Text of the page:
The Act of Becoming: Actor Talk


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SKU: 978-93-81523-98-8 Category:



Amal Allana was born in 1947 and raised in a family of theatre stalwarts. She majored in Direction from the National School of Drama (NSD) in Delhi in 1968, going on to esteemed theatre companies for training in the former GDR, such as the Berliner Ensemble and the National Theatre Weimar among others. Later, she had the unique opportunity to study theatre forms such as Noh and Kabuki in Japan. A renowned theatre director of over 60 productions, Allana’s plays are meditative reflections on our times, a vision that transcend narrow definitions of culture and nationality, thereby exploring the intercultural nature of human experience. For the last eight years, as Chairperson of NSD, she has focused her creative and administrative energies on spearheading the nation’s premier theatre institute. Amal Allana has earlier contributed to the field through heading the Department of Indian Theatre, Chandigarh, establishing theatre companies in Mumbai and Delhi (The Workshop, Studio 1 and Theatre and Television Associates [TTA]), and setting up a school to impart theatre training (The Dramatic Art and Design Academy [DADA]) along with her husband, Nissar Allana. She writes on theatre, also disseminating its many facets to the public at large through talks, seminars, exhibitions and workshops. Allana is the recipient of several national and international awards, including the Sangeet Natak Academy Award for Direction in 1998. She lives and works in Delhi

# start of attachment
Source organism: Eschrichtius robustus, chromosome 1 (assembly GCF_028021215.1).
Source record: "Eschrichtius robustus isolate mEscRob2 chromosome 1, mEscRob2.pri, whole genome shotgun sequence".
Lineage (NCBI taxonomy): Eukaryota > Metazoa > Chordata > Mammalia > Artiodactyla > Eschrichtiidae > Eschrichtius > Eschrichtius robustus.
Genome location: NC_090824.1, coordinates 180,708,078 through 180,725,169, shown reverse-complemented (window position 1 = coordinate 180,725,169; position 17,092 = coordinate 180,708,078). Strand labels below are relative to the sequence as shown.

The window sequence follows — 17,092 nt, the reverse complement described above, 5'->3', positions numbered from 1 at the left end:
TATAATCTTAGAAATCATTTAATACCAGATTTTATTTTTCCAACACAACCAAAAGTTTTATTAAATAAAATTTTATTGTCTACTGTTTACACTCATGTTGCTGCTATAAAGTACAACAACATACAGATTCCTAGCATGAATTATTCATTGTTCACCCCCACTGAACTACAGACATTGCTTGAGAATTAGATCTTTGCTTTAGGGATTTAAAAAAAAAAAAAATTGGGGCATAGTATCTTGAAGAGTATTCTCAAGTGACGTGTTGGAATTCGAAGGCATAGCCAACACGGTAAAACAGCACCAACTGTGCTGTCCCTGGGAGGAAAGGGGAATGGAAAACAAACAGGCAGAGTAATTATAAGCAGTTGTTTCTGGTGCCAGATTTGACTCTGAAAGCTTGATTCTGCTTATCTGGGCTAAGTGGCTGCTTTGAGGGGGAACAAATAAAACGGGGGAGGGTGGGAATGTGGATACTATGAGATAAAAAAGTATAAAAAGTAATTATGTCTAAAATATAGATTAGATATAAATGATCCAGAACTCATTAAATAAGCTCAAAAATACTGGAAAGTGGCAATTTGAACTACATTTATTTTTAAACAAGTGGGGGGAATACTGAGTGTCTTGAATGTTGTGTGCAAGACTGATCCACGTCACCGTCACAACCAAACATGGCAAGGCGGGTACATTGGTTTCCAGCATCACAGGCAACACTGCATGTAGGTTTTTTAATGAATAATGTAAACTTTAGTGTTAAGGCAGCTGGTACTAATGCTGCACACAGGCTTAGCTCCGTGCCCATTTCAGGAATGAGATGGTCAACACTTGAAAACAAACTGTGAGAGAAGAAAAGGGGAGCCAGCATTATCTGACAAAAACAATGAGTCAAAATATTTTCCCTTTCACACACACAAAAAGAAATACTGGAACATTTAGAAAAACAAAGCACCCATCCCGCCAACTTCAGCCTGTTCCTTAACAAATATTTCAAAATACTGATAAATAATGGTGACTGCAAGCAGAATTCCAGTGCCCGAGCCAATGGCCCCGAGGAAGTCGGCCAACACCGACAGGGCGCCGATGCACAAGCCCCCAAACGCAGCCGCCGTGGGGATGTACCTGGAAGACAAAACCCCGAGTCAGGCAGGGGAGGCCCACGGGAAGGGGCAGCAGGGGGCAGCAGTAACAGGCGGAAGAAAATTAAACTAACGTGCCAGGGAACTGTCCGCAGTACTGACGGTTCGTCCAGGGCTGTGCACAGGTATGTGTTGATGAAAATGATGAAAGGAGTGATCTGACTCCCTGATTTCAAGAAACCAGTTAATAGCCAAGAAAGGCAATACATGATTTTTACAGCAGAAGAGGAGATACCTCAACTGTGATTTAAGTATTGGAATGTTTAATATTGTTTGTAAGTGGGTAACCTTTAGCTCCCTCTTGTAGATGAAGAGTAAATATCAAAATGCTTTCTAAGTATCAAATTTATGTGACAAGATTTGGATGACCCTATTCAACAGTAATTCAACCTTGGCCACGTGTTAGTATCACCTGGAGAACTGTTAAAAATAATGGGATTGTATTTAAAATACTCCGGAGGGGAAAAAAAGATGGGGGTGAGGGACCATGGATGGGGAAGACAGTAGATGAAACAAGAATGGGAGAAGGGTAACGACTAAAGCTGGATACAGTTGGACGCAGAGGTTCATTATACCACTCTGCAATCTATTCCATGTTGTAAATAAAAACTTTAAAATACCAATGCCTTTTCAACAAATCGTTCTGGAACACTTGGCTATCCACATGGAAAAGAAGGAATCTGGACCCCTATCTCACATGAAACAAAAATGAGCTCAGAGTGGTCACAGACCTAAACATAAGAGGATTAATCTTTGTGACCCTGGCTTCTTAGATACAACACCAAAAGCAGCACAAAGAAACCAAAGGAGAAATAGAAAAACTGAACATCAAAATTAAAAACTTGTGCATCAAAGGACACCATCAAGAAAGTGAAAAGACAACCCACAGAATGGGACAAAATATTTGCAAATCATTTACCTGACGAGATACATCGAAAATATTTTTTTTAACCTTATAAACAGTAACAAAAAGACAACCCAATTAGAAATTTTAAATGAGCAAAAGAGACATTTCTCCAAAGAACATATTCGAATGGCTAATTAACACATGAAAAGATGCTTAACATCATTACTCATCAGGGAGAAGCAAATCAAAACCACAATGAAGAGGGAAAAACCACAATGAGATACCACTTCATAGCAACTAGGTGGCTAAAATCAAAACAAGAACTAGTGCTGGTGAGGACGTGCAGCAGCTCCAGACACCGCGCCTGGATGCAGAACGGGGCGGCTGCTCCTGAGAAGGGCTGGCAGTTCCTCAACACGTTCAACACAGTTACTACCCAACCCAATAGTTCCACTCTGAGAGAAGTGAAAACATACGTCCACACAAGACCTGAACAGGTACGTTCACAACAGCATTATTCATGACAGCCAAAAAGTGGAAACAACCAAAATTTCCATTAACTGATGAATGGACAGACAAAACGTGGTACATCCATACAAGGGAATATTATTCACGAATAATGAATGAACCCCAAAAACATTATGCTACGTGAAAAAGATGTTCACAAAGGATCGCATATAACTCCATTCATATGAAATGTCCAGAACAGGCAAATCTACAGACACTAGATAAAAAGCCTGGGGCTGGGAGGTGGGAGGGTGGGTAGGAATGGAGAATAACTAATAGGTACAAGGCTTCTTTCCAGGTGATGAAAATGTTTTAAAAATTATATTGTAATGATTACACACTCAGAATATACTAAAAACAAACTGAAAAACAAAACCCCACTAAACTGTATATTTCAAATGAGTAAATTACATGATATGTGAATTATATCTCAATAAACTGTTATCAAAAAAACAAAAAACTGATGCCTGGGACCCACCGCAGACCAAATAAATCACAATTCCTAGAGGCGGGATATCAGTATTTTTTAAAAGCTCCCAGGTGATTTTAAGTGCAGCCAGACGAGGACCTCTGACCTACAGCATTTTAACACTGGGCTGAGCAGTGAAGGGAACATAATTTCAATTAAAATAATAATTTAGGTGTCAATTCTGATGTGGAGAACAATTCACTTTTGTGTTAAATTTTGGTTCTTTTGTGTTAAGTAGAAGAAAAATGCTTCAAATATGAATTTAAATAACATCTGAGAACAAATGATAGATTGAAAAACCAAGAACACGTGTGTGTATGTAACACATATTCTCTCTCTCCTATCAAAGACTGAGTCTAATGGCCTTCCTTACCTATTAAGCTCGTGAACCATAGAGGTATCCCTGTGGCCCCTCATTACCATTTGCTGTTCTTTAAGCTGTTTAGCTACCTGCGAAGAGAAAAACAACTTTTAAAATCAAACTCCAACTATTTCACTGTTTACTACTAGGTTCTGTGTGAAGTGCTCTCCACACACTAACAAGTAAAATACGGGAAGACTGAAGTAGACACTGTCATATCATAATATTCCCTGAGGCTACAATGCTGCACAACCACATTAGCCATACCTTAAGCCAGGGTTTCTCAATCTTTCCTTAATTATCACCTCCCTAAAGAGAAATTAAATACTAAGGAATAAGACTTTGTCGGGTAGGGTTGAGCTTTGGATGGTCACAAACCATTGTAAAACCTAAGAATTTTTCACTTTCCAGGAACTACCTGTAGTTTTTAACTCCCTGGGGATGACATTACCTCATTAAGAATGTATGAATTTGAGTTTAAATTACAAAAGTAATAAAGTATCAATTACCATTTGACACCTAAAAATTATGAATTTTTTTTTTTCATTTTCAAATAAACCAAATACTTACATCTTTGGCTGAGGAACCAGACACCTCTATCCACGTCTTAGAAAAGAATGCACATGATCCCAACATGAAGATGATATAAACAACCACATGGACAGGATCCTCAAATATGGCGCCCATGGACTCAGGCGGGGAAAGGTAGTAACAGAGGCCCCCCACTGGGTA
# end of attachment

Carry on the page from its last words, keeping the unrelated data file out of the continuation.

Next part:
In this unique publication on theatre performance, twenty-two critically acclaimed actors talk to us about their journeys–their lives and aspirations, their in-depth training, and lasting stage careers. The range of these stalwarts spanning the 1850s-1990s includes Binodini Dasi, Bal Gandharva, Fida Husain, Zohra Segal, Sombhu Mitra, Shreeram Lagoo, Utpal Dutt, Manohar Singh, Uttara Baokar, Naseerudin Shah, Heisnam Sabitri and Maya Krishna Rao, among many others. Researched over a decade, The Act of Becoming is set against India’s struggle for Independence. Side-byside, this book also explores the complexities of women actors trying to gain acceptance in public life as professionals. In light of the changing political clime, these personal narratives altogether contribute to a riveting account about the encounter with the west that was absorbed rapidly by Indian practitioners. Visiting companies from England, the United States of America, and Europe provide a template for modern forms of theatre practice. This ‘interaction’ lays the foundation for the honing of a national culture and identity that comes into its own with the intensification of the freedom struggle. Through such vicissitudes, Indian theatre practitioners are compelled to bring social and political issues into the public arena, making theatre a platform of resistance, culminating in the 1940s with the pioneering work of Indian People’s Theatre Association (IPTA), as well as individuals like Prithviraj Kapoor and Utpal Dutt. The founding of the National School of Drama in the late 1950s with its dedicated program to meet the challenges of a fast developing transcultural, international practice is also discussed at length.The Act of Becoming is a fascinating account of the evolution of modern Indian theatre, putting actors at the forefront of this powerful medium.

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